Jump to content
ScienceWeather

Searchers find tornado victim in lake


Jeb
 Share

Recommended Posts

Searchers find tornado victim in lake

Twister kills 22, injures hundreds in Indiana

 

Monday, November 7, 2005; Posted: 12:57 p.m. EST (17:57 GMT)

http://www.cnn.com/2005/WEATHER/11/07/tornado/index.html

 

 

KNIGHT TOWNSHIP, Indiana (CNN) -- A day after a deadly tornado tore through the southern Indiana countryside, searchers pulled a body from a lake at a devastated mobile home park, according to the Vanderburgh County Coroner's Office.

 

The death toll at the park near Evansville rose to 18 with the discovery. Searchers were still draining the shallow lake, the only area of the trailer park they had yet to search.

 

Sunday's twister, part of a line of thunderstorms that smashed through the region about 2 a.m. Sunday, killed at least 22 people. Four people died in neighboring Warrick County.

 

Authorities also are counting as a fifth death the 8-month-old fetus of one of the victims.

 

More than 200 people were injured.

 

Related storms caused extensive damage and killed horses at a Kentucky racetrack.

 

"Mother Nature picked the worst place to drop a tornado," said Vanderburgh County Sheriff Brad Ellsworth. "It's an open field, a mobile home park. There's just nowhere to go."

 

Ellsworth said early Monday that there were a number of people still unaccounted for.

 

"We know there is a lot of debris in that lake," he said. "That's why we're going to go ahead and breach that. It's only about 6 feet deep."

 

Knight Township fire chief Dale Naylor, the incident commander, told reporters that the lake was the last area searchers had to cover. "We wrapped up about 10:30 last night what we consider to be our rescue effort," Naylor said.

 

"At this time, we don't believe there are any [more] survivors at this point," Naylor said. "We are going to continue this morning with our recovery operations."

 

Naylor said people who are unaccounted for likely "walked out on their own."

 

Indiana Homeland Security spokeswoman Pam Bright said 100 of the 320 mobile homes had been destroyed and 125 others had been damaged.

 

Adam Groupey, deputy director of emergency management for Evansville and Vanderburgh County, said the tornado touched down about 2 a.m. in Henderson County, Kentucky, then crossed the Ohio River and hit the mobile home park before moving into Warrick County.

 

One resident of the mobile home park told TV station WFIE of Evansville she saw a tornado pick up a car with members of her family in it and toss the vehicle into a tree. Brandi Crawley said no one was seriously injured. (Watch survivors talk about their experiences -- 1:12)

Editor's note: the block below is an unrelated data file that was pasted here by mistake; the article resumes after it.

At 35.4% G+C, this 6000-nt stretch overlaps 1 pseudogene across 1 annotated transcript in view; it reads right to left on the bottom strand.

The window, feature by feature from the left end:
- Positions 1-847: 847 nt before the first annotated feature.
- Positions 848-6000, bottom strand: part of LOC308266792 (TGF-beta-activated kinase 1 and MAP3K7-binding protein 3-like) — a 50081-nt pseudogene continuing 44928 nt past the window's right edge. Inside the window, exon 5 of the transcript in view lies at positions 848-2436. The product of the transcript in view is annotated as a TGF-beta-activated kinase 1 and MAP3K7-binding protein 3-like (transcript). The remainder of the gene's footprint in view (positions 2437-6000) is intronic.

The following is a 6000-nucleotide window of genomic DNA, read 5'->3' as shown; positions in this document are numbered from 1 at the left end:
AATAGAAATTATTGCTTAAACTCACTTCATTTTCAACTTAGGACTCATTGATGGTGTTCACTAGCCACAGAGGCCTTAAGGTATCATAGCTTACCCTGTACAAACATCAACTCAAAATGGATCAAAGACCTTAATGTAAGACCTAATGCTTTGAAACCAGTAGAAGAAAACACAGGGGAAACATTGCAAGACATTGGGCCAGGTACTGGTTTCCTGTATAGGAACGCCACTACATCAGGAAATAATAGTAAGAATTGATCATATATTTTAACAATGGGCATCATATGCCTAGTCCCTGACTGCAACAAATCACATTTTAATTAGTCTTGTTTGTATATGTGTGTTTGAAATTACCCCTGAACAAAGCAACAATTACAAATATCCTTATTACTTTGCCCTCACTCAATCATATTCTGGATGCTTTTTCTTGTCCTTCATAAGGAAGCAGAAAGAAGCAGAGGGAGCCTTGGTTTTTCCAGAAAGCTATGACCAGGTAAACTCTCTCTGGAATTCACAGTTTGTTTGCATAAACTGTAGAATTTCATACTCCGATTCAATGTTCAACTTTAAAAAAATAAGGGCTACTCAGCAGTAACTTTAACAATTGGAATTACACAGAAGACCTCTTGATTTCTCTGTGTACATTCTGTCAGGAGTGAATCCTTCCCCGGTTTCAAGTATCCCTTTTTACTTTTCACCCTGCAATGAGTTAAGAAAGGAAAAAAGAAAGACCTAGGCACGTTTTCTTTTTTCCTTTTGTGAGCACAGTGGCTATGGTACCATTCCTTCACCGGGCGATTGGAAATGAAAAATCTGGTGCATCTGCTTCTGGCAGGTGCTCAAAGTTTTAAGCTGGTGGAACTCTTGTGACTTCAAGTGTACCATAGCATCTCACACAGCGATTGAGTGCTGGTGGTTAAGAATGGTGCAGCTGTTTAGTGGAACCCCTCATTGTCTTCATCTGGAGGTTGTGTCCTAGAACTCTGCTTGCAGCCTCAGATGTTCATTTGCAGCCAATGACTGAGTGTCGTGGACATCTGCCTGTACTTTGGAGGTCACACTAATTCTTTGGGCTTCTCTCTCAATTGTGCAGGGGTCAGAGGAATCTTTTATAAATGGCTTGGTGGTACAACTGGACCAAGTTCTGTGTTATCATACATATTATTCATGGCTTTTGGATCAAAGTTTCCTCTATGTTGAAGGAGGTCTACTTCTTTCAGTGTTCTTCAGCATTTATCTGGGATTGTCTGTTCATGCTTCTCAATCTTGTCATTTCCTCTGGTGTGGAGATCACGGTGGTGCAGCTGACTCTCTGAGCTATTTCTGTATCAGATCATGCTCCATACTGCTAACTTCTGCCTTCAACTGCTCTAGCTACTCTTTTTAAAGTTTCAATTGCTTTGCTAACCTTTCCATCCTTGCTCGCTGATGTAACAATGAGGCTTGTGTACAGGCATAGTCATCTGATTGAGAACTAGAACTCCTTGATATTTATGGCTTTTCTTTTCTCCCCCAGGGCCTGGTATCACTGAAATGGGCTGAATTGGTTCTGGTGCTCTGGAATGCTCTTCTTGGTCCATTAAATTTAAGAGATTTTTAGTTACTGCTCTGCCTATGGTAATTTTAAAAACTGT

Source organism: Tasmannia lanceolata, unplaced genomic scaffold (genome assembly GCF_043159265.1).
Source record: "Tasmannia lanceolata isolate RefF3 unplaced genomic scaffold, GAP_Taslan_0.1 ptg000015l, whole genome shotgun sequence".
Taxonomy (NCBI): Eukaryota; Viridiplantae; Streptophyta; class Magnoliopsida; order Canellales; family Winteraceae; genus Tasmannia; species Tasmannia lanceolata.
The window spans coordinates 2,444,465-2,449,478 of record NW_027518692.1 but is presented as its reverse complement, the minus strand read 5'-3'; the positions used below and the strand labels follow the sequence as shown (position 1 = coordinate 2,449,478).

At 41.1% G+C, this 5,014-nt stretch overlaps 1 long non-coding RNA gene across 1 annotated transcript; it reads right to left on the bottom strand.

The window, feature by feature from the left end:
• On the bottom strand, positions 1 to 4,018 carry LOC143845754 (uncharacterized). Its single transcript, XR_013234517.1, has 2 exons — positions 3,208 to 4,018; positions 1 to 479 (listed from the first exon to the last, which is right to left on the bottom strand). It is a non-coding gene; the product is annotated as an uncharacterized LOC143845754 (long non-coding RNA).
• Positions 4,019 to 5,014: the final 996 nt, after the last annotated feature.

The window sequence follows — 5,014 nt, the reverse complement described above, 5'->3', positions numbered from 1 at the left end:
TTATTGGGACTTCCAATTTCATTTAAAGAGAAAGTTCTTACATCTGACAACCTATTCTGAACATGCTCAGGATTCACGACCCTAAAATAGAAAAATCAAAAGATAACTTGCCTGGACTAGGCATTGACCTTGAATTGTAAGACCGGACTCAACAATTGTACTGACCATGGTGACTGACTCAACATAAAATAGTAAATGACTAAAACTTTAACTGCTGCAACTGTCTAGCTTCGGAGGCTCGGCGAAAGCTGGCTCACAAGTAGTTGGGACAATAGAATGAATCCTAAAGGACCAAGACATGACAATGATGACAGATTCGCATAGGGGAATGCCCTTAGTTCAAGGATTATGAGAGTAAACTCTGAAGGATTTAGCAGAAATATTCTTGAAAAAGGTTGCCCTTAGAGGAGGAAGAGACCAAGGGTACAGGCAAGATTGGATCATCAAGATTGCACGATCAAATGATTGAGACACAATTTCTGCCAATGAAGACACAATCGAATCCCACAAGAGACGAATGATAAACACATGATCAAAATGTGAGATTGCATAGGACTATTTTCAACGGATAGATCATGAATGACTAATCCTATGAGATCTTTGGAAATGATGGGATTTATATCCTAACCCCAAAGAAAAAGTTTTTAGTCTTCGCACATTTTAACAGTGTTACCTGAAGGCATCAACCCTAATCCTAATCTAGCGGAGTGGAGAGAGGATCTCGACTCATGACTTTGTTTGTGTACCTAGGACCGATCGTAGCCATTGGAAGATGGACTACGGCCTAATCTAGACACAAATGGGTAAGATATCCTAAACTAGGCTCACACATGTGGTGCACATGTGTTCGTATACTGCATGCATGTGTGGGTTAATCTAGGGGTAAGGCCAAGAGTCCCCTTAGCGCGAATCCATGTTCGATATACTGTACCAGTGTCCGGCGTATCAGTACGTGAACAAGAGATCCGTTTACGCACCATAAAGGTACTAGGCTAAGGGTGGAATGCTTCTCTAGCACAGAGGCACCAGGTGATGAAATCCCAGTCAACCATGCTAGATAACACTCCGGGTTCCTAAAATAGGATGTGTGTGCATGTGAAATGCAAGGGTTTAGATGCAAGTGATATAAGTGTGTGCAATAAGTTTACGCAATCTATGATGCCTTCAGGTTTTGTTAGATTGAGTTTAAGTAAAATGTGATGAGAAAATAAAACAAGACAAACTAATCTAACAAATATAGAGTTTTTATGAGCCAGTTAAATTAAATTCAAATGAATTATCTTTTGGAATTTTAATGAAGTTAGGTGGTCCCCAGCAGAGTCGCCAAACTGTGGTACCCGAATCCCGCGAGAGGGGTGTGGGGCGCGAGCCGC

"The damage is very, very extensive," said Chad Bennett, an assistant fire chief in Newburgh, in Warrick County. He said the hardest hit area of Newburgh was just north of the city limits.

 

He described the scope of the damage as "very shocking."

 

"There was a whole apartment complex that lost all of the top floors of the units and then some of the second floors," Bennett told CNN. "I talked to people who were in the streets crying."

 

Bennett estimated the damage path was about three-fourths of a mile wide and 20 miles long. (Map of the area)

 

Groupey said officials had declared a local state of emergency, the first step toward requesting state assistance.

 

Many residents said the storm moved through quickly, with the rush of wind lasting a matter of seconds.

 

One area resident, Joel Johnson, told WFIE: "You could hear the wind; it really does blow like a train."

 

The National Weather Service had issued warnings for the area about 30 minutes before the tornado struck, but many people were asleep and not aware of them.

 

Bennett said the county set off tornado warning sirens about 10 minutes before the storm slammed the area.

 

A spokeswoman for the American Red Cross said the agency was providing food, clothing, shelter and mental health assistance to about 35 families in the area.

 

Assistant Fire Chief Matt Timmel, from the volunteer fire department in Newburgh, said rescue efforts were taking place in "very rural country."

 

John Asher, vice president of communications for Churchill Downs, which owns Ellis Park horse track in Henderson County in Kentucky, said some of the 150 racehorses there died.

 

Before Sunday's storm, seven tornadoes had killed 10 people since January in the United States.

 

CNN's Ann Kellan and Niles Schumer contributed to this report.

 

-------------------------------------------------------------------------------------------

Link to comment
Share on other sites

Join the conversation

You can post now and register later. If you have an account, sign in now to post with your account.

Guest
Reply to this topic...

×   Pasted as rich text.   Paste as plain text instead

  Only 75 emoji are allowed.

×   Your link has been automatically embedded.   Display as a link instead

×   Your previous content has been restored.   Clear editor

×   You cannot paste images directly. Upload or insert images from URL.

Loading...
 Share

×
×
  • Create New...